Jerusalem Film Fest cancels rescheduled August event, hopes for December date
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Jerusalem Film Fest cancels rescheduled August event, hopes for December date

Festival had been pushed from July to August, but is forced to abort given growing number of coronavirus cases

Jessica Steinberg covers the Sabra scene from south to north and back to the center.

Director Quentin Tarantino and his then-fiance, Daniella Pik, with Cinematheque director Noa Regev to Tarantino's right, at the opening night of the 2016 Jerusalem Film Festival (Hadas Parush/Flash 90)
Director Quentin Tarantino and his then-fiance, Daniella Pik, with Cinematheque director Noa Regev to Tarantino's right, at the opening night of the 2016 Jerusalem Film Festival (Hadas Parush/Flash 90)

The 37th Jerusalem Film Festival, which had been postponed from the beginning of July until August 20-30, is now canceled due to the surge in coronavirus cases over the past few weeks.

The management announced the change on Monday in light of the Health Ministry’s recent guidelines prohibiting cultural events, presumed to continue for the next few weeks or months.

Instead, the JFF will be holding online programs and showcasing selected festival titles on a new streaming platform launched by the Jerusalem Cinematheque-Israel Film Archive.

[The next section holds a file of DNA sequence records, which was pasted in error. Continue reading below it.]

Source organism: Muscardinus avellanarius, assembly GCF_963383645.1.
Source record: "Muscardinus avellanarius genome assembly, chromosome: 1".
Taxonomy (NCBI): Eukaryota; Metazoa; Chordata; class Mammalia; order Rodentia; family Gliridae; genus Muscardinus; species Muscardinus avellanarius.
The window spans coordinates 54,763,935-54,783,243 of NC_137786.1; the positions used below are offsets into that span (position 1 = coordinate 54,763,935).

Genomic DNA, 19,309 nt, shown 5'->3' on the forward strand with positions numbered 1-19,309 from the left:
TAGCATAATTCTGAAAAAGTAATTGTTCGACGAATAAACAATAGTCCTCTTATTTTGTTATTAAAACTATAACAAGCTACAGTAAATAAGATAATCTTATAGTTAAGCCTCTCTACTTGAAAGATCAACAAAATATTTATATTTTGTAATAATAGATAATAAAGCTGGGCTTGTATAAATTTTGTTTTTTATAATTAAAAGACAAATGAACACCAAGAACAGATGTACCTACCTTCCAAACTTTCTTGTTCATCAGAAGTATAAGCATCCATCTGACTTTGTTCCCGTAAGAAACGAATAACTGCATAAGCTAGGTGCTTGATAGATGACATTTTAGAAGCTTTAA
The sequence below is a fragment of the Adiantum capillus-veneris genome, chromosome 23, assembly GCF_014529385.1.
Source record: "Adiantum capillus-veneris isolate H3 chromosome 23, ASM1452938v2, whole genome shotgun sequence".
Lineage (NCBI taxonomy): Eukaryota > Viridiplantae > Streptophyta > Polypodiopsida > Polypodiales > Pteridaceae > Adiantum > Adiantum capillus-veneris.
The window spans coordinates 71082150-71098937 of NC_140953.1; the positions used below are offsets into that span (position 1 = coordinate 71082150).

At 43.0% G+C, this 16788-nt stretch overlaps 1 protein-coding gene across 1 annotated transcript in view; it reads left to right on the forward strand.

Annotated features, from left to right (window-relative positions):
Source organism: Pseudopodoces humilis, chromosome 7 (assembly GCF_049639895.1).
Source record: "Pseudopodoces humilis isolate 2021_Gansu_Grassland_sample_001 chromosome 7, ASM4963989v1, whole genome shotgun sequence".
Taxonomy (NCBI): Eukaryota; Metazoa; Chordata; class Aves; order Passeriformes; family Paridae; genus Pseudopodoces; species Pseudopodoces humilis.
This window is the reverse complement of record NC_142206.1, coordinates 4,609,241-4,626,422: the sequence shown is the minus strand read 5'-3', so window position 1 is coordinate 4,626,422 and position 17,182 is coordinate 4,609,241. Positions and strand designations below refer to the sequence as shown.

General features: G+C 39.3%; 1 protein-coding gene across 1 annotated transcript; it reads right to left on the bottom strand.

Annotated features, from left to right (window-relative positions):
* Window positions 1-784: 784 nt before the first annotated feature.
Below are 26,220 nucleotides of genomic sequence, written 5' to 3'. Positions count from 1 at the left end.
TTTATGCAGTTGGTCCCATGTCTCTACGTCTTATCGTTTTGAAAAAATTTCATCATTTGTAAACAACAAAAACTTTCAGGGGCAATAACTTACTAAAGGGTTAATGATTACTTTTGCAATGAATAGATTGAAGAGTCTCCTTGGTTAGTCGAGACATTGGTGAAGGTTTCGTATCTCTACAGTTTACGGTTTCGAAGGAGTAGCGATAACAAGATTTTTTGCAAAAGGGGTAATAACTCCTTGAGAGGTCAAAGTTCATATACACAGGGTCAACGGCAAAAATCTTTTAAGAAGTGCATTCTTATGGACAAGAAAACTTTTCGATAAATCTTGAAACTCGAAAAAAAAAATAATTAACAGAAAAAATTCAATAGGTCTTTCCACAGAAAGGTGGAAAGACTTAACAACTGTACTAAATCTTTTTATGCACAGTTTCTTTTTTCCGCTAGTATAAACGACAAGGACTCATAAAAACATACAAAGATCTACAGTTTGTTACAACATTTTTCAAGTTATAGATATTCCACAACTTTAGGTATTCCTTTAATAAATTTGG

The Film Festival management hopes to hold a winter edition of the event over the Hanukkah holiday, December 10-20, including films that would have been screened during the planned summer festival.

It was a difficult and painful decision to cancel the festival, wrote Noa Regev, director of the Jerusalem Cinematheque and Jerusalem Film Festival, and Elad Samorzik, artistic director of the festival, in a statement.

The festival program had already been finalized with more than 150 films from 60 countries, ten competitive categories awarding prizes in the amount of NIS 1 million, screenings throughout the city’s neighborhoods, special programs and a selection of new film ventures.

“The August festival would have provided an important opportunity to spotlight the art of film, nowadays experiencing a major shakeup, as well as the Israeli film industry,” wrote Regev and Samorzik. “We were hoping to offer a note of encouragement to the filmmakers, to film enthusiasts throughout the country, and to Jerusalem.”

Regev and Samorzik said they would continue to invest their efforts to promote the art of film in Israel, since they believe there is no replacement for the physical encounter created by a film festival and its audience, filmmakers, and film on the big screen.

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